Finally, the fun task of grouting. You can either get a powder and mix the grout yourself, or you can buy a premade mix. Either way, try to pick a color that will fit well with the tile color (or colors) you’ve chosen.
Basically, you place a good amount of grout on the tiles and spread it with a rubber grout float. Make sure you’re filling in all the cracks and edges completely and smoothly! Once you have one area completely grouted, scrape the excess grout away or towards your next section with the float.
Then, get a damp sponge and wipe the tiles off, being careful not to remove the grout in the cracks! When working with a team, someone can follow behind and do the cleanup on one section while you start the next, but it’s possible to do it all on your own as well. After the grout has hardened, you can get a wet rag and clean the rest of the grout off the tiles.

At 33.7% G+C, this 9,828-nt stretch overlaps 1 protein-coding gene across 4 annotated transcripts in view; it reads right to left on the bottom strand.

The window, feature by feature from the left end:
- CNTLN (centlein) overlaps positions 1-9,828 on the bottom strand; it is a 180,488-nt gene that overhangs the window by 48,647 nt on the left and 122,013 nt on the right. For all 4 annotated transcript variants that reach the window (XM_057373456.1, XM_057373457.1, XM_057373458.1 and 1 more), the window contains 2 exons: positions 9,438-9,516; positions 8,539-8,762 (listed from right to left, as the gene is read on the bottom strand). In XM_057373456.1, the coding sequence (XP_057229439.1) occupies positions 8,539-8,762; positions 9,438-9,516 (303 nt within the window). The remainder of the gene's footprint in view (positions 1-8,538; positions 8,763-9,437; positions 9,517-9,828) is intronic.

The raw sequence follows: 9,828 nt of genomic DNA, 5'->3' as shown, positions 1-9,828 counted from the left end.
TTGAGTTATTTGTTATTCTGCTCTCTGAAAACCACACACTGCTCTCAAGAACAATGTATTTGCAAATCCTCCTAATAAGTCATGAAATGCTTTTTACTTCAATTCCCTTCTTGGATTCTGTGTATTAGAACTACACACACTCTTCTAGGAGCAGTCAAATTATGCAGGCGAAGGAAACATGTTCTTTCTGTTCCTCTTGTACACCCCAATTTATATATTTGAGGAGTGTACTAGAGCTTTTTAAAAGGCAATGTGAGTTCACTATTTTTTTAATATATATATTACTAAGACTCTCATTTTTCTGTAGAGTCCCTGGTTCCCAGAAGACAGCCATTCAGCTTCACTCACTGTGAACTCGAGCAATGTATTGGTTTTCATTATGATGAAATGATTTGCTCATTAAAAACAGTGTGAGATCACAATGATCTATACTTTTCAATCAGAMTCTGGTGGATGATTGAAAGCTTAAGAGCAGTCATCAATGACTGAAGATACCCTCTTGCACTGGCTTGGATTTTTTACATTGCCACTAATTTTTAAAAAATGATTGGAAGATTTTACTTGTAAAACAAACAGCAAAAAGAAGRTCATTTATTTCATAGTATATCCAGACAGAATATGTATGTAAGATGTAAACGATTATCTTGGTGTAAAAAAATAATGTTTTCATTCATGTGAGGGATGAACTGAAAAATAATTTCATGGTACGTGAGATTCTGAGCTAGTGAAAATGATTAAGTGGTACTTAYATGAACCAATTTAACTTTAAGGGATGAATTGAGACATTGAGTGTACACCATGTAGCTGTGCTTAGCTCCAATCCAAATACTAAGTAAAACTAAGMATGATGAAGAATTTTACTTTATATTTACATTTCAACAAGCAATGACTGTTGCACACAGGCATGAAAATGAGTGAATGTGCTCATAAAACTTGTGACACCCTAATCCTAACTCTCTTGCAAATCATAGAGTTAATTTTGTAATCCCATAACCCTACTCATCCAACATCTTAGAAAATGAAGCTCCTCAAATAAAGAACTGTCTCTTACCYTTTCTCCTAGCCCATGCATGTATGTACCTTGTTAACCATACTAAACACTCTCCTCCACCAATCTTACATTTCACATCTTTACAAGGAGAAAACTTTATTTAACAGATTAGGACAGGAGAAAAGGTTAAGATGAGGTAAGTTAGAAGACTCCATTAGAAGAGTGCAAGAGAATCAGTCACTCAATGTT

You’ll probably want to seal your grout as well once it has hardened. There are a variety of grout sealants out there, and they have different instructions for timing and application methods, so make sure to follow the instructions exactly.
Once you’ve finished that and cleaned everything up, it’s time to celebrate! You have created a beautiful Penrose tile pattern!
Learn More About Tile Techniques and Tools
Now that you know how to pick your pattern and lay Penrose tiling to make a beautiful feature, you’re ready to get out there and get started!
If you have any questions or concerns, or need guidance on what tools to get, we’d love to help! Feel free to contact us, and we’ll provide you with the best tile equipment and advice we can offer. We want you to be confident in your tiling project and proud of your results!